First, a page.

UK households celebrated a rise in disposable incomes in December last year - but it is thought spending on non-essentials will slow in 2017 as inflation starts to bite.
Families had an average £202 of disposable income in December 2016, a rise of 4.4 per cent (or £8.57) on the same month a year before, according to Asda's income tracker.
Discretionary incomes rose fastest in the North East and Yorkshire, up by 10.1 per cent and 7.9 per cent respectively.
However, the devaluation of the pound is expected to push inflation to three per cent this year. In December, inflation was 1.6 per cent, the highest rate for a year and a half. This was largely due to increasing petrol prices, which rose 10 per cent year-on-year.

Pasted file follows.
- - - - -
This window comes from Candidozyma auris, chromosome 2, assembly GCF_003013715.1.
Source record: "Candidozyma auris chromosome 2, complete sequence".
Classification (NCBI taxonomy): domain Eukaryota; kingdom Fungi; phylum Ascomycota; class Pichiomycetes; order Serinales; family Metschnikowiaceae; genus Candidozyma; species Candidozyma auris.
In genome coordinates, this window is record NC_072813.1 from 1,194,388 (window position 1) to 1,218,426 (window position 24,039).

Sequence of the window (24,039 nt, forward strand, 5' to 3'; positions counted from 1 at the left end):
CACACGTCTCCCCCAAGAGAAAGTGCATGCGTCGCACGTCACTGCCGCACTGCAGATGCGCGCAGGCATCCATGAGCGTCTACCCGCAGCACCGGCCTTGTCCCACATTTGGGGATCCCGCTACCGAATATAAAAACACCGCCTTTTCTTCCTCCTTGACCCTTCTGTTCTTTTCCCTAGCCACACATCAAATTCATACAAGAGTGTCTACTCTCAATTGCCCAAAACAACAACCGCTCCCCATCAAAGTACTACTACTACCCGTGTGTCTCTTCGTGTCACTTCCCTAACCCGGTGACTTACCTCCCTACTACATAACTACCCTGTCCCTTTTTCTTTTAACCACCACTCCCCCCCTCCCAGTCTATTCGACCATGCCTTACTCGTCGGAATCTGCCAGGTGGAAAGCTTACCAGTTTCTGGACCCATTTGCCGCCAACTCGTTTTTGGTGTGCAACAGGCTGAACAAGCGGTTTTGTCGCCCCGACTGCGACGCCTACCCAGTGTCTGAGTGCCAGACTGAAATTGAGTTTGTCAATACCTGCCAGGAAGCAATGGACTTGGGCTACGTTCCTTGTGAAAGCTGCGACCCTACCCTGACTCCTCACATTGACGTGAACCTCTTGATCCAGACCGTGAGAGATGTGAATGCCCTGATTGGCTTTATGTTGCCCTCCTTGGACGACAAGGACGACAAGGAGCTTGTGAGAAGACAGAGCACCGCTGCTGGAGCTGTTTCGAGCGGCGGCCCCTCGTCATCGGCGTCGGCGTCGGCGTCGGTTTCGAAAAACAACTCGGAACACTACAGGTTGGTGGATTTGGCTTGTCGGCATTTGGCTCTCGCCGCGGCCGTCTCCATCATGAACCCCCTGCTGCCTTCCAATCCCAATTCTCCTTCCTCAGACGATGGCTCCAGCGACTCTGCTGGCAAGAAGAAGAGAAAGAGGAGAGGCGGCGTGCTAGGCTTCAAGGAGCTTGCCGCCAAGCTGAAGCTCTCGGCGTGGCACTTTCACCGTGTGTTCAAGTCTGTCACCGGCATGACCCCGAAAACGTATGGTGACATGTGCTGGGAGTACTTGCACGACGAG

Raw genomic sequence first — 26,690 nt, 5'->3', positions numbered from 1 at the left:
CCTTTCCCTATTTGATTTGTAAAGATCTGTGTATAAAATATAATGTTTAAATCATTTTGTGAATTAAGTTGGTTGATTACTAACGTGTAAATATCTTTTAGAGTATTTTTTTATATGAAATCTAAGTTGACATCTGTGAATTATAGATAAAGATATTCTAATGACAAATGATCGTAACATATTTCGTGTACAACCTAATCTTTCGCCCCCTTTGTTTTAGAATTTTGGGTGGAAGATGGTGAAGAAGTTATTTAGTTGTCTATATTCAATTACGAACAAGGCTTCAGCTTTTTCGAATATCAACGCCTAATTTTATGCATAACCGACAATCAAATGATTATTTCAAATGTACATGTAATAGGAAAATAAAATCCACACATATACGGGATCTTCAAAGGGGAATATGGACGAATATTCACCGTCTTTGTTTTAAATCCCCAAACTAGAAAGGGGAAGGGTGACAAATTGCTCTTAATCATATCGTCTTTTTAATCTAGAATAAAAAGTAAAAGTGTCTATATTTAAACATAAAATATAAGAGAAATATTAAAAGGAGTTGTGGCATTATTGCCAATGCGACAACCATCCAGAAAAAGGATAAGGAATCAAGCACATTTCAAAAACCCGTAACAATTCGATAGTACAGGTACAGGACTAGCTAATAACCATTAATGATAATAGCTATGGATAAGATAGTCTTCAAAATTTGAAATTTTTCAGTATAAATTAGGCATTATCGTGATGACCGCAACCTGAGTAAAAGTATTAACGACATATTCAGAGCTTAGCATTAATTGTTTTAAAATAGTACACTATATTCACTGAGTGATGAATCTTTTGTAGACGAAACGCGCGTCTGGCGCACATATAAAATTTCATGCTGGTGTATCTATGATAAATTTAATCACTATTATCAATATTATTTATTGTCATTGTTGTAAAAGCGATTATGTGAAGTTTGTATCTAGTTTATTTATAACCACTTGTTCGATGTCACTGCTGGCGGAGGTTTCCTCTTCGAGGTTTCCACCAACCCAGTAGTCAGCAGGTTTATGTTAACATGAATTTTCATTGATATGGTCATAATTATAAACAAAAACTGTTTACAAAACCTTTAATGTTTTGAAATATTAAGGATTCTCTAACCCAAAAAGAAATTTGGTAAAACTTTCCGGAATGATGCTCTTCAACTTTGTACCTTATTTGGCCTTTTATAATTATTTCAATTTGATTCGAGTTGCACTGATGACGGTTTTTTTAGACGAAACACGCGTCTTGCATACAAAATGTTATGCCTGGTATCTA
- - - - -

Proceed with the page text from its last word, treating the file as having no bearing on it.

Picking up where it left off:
Food prices fell 1.1 per cent, however, and net income rose 2.3 per cent year-on-year, cushioning the effects of rising inflation.
Kay Neufeld, economist at CEBR, said: "In the last months of 2016 we have seen an uptick in wage growth due to low unemployment and the lagged effects of the national living wage.
"The question in 2017 will be whether wage growth can keep up with rising inflation. Early indicators suggest that the labour market will soften over the coming months - an increase in unemployment and lower wage growth are on the cards, potentially putting a dent in households' spending power."